14.7 million working Americans and family members gained health coverage under the Affordable Care Act (ACA).
Roughly 9.5 million working Americans under age 65, along with 5.2 million of their family members, gained health insurance coverage from 2010 to 2015 under the ACA. They represent 77 percent of all of those who gained coverage in the first six years of the ACA.
Occupations in which less than 70 percent of workers had health insurance in 2010—such as farming, food preparation and construction—saw a 13.4 percentage point increase in rates of insured workers by 2015.
Occupations where 70-80 percent of workers had coverage in 2010—such as transportation and health care support—saw an increase of 9.6 percentage points.
Workers making less than $15 per hour in 2010 saw their rate of insurance coverage increase by 14.3 percentage points by 2015.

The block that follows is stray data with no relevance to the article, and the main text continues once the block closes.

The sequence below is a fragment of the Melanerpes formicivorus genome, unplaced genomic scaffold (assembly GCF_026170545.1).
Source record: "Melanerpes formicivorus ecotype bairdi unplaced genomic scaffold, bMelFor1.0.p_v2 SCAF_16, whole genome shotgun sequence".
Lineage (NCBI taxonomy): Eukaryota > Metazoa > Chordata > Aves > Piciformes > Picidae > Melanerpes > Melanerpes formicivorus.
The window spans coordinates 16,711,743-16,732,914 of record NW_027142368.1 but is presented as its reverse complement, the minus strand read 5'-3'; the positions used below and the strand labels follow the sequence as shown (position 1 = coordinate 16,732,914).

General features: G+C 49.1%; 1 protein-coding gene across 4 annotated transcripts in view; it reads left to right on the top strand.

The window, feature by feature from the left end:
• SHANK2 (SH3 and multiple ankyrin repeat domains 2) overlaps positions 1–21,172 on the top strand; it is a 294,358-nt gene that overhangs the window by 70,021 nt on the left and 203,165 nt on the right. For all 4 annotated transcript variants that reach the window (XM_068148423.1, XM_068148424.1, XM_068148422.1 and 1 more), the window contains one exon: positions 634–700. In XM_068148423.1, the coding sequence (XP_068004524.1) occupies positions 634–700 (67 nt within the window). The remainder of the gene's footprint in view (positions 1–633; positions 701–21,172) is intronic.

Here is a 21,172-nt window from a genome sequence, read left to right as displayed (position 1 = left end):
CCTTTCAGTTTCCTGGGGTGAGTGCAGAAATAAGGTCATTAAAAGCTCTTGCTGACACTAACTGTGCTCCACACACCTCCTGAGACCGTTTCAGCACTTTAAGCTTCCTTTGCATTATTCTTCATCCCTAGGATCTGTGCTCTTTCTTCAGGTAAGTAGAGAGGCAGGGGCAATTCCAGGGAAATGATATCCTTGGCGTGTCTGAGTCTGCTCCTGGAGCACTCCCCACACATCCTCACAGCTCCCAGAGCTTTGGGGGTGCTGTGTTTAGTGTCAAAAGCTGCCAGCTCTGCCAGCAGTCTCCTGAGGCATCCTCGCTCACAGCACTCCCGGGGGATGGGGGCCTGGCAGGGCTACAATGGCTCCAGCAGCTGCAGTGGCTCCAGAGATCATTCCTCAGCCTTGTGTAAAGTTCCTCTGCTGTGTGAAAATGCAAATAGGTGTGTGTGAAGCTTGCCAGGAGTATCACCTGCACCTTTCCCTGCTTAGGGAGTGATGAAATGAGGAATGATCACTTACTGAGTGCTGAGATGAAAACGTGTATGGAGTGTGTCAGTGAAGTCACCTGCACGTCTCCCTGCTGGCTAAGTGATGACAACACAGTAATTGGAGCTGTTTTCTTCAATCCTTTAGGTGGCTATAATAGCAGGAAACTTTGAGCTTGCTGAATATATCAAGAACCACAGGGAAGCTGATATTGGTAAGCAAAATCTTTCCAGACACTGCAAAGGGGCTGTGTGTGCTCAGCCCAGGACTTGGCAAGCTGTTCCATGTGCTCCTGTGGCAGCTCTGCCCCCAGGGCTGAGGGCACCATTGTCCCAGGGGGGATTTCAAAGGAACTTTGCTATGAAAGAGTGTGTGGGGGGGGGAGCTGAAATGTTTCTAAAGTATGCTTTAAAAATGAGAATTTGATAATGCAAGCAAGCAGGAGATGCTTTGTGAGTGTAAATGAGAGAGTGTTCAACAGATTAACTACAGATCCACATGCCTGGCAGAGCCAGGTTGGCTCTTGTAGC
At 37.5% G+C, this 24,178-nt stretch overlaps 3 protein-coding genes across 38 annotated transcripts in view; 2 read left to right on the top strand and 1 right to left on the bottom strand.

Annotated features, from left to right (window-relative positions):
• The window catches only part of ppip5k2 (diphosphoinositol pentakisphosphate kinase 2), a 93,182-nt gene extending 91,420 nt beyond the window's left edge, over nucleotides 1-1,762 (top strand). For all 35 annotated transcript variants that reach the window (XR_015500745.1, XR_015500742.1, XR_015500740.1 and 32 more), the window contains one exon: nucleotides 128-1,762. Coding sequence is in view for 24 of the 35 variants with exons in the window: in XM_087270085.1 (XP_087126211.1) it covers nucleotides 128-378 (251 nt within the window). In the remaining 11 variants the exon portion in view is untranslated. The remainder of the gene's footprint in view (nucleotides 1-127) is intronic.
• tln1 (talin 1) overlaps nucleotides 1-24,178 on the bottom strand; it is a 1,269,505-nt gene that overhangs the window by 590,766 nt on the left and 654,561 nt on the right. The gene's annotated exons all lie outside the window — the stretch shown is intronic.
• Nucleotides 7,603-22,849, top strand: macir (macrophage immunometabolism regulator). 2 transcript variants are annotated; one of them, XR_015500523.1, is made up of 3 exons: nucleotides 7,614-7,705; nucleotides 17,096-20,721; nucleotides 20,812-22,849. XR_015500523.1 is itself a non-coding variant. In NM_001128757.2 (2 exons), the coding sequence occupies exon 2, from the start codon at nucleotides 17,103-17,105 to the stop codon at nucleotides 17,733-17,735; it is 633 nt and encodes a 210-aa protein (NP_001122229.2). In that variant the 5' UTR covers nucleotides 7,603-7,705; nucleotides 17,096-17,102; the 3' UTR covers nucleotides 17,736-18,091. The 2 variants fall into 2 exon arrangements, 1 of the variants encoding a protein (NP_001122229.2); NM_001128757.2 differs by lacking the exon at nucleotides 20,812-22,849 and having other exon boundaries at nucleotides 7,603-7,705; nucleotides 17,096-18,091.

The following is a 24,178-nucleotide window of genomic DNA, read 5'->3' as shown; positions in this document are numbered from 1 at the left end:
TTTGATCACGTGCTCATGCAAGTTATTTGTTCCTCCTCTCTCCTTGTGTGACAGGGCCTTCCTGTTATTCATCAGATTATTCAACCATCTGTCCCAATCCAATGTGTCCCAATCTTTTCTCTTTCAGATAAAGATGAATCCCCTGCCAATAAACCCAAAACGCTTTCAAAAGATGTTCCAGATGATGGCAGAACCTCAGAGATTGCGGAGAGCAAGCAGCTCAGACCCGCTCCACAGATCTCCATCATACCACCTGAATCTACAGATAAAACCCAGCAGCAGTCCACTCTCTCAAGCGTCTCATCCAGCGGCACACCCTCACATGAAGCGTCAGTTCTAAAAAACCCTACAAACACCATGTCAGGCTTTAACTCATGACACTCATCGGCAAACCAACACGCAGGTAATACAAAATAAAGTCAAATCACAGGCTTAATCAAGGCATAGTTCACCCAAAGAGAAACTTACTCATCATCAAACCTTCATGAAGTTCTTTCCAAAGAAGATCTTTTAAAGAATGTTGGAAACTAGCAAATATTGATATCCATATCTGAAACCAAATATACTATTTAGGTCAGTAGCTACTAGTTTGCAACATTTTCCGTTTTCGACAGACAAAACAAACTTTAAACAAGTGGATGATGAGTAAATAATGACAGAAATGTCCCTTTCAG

Of the 9.5 million workers who gained coverage, 6.0 million (63%) lived in states that expanded Medicaid eligibility under the ACA.
The ACA resulted in a large increase in the number of American workers who have health coverage for themselves and their families. Workers in industries that typically had the weakest coverage made the largest gains, and workers making salaries typically associated with lower coverage rates saw larger increases in coverage, showing that coverage gains under the ACA were well-targeted.
About the Urban Institute
The nonprofit Urban Institute is dedicated to elevating the debate on social and economic policy. For nearly five decades, Urban scholars have conducted research and offered evidence-based solutions that improve lives and strengthen communities across a rapidly urbanizing world. Their objective research helps expand opportunities for all, reduce hardship among the most vulnerable, and strengthen the effectiveness of the public sector. Visit the Urban Institute’s Health Policy Center for more information specific to its staff and its recent research.